You’ll need to earn around $25 per hour to live on your own in the United States’ 25 largest cities.

That’s a median figure: You’ll need more in cities like San Francisco or Boston, and less in San Antonio or Detroit. The money covers a single person’s basic expenses like housing in a studio apartment, food, health care and transportation, based on estimates from the nonprofit Economic Policy Institute’s Living Wage Family Budget calculator.

A $25 per hour wage works out to $52,000 per year, based on a 40-hour work week. But in nearly half of the 25 largest cities, the living wage is double that of the local minimum wage. In many of these markets, the minimum wage is less than $15 per hour. In some cities, minimum wage is as low as $7.25 per hour — the federal minimum.

Many solo minimum-wage earners struggle to afford basic expenses based on their wages alone, and as such, rely on family or government assistance to get by. EPI’s living wage estimates don’t include those other possible sources of money.

Minimum-wage earners might also make sacrifices like forgoing car ownership or skipping on health care insurance. Having employer-sponsored health insurance certainly helps: It shaves roughly $2 off the hourly living wage in the 25 largest U.S. cities, according to EPI’s estimates.

Here’s a look at those 25 most-populated metro areas, ranked by the highest minimum wage needed to cover necessities:

1. San Francisco 

  • Hourly wage needed to cover basic costs: $35.98
  • Hourly minimum wage: $18.07 ($20 for fast food workers)

2. Boston

  • Hourly wage to cover basic costs: $34.02
  • Hourly minimum wage: $15

3. New York

  • Hourly wage to cover basic costs: $33.58
  • Hourly minimum wage: $16

4. Seattle

  • Hourly wage to cover basic costs: $31.93
  • Hourly minimum wage: $19.97 (for most workers)

5. San Diego

  • Hourly wage to cover basic costs: $30.46
  • Hourly minimum wage: $16.85 ($20 for fast food workers)

6. Washington, DC

  • Hourly wage to cover basic costs: $28.89
  • Hourly minimum wage: $17.50

7. Los Angeles

  • Hourly wage to cover basic costs: $26.81
  • Hourly minimum wage: $16.90 ($20 for fast food workers)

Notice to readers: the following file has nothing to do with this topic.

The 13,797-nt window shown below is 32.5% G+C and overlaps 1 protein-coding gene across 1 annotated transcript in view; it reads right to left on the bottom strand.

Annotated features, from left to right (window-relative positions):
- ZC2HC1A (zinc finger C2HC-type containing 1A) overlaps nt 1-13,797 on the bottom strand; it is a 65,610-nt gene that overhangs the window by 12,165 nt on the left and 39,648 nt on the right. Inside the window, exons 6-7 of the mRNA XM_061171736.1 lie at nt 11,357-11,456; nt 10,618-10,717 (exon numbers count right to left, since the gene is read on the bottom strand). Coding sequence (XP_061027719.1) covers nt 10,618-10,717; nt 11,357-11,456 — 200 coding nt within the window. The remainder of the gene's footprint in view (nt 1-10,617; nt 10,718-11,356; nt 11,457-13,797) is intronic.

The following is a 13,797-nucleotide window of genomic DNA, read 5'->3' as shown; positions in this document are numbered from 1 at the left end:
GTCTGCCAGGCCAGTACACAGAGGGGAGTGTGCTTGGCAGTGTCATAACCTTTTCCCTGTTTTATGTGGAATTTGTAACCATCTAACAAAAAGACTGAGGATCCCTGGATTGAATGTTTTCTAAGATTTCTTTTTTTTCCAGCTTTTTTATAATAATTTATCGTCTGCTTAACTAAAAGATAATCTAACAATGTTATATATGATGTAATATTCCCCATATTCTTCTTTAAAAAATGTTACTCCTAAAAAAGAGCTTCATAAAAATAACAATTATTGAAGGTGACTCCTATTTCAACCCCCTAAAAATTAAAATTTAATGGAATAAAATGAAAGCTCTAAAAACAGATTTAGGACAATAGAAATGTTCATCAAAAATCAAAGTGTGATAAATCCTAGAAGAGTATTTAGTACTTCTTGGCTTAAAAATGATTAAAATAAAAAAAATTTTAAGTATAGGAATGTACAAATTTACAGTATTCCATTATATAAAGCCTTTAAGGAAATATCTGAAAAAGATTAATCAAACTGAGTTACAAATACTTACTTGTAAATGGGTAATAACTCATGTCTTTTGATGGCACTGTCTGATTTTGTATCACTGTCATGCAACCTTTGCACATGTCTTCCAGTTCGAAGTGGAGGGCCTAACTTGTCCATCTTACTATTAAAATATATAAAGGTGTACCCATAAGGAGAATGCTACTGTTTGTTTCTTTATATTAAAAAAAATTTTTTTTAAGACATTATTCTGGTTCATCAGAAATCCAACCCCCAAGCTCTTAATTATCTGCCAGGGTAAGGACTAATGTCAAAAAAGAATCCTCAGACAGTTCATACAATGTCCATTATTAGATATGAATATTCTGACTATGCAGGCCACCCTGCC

8. Atlanta

  • Hourly wage to cover basic costs: $26.63
  • Hourly minimum wage: $7.25

9. Denver 

  • Hourly wage to cover basic costs: $25.85
  • Hourly minimum wage: $18.29

10. Portland, Oregon

  • Hourly wage to cover basic costs: $25.67
  • Hourly minimum wage: $15.45

11. Orlando

  • Hourly wage to cover basic costs: $25.51
  • Hourly minimum wage: $12

12. Inland Empire, California 

  • Hourly wage to cover basic costs: $25.34
  • Hourly minimum wage: $16 ($20 for fast food workers)

13. Miami

  • Hourly wage to cover basic costs: $24.97
  • Hourly minimum wage: $12

14. Phoenix

  • Hourly wage to cover basic costs: $24.78
  • Hourly minimum wage: $14.35

15. Charlotte

  • Hourly wage to cover basic costs: $24.48
  • Hourly minimum wage: $7.25

16. Tampa Bay

  • Hourly wage to cover basic costs: $24.32
  • Hourly minimum wage: $12

17. Dallas

  • Hourly wage to cover basic costs: $23.84
  • Hourly minimum wage: $7.25 

18. Chicago

  • Hourly wage to cover basic costs: $23.72
  • Hourly minimum wage: $15 (for most workers)

19. Philadelphia 

  • Hourly wage to cover basic costs: $23.39
  • Hourly minimum wage: $7.25

20. Baltimore

  • Hourly wage to cover basic costs: $23.13
  • Hourly minimum wage: $15

21. Minneapolis-St. Paul

  • Hourly wage to cover basic costs: $22.81
  • Hourly minimum wage: $15.57 (starting July 1)

22. Houston

  • Hourly wage to cover basic costs: $21.56
  • Hourly minimum wage: $7.25

23. St. Louis

  • Hourly wage to cover basic costs: $20.39
  • Hourly minimum wage: $12.30

24. San Antonio

  • Hourly wage to cover basic costs: $20.29
  • Hourly minimum wage: $7.25

25. Detroit

  • Hourly wage to cover basic costs: $19.70
  • Hourly minimum wage: $10.33

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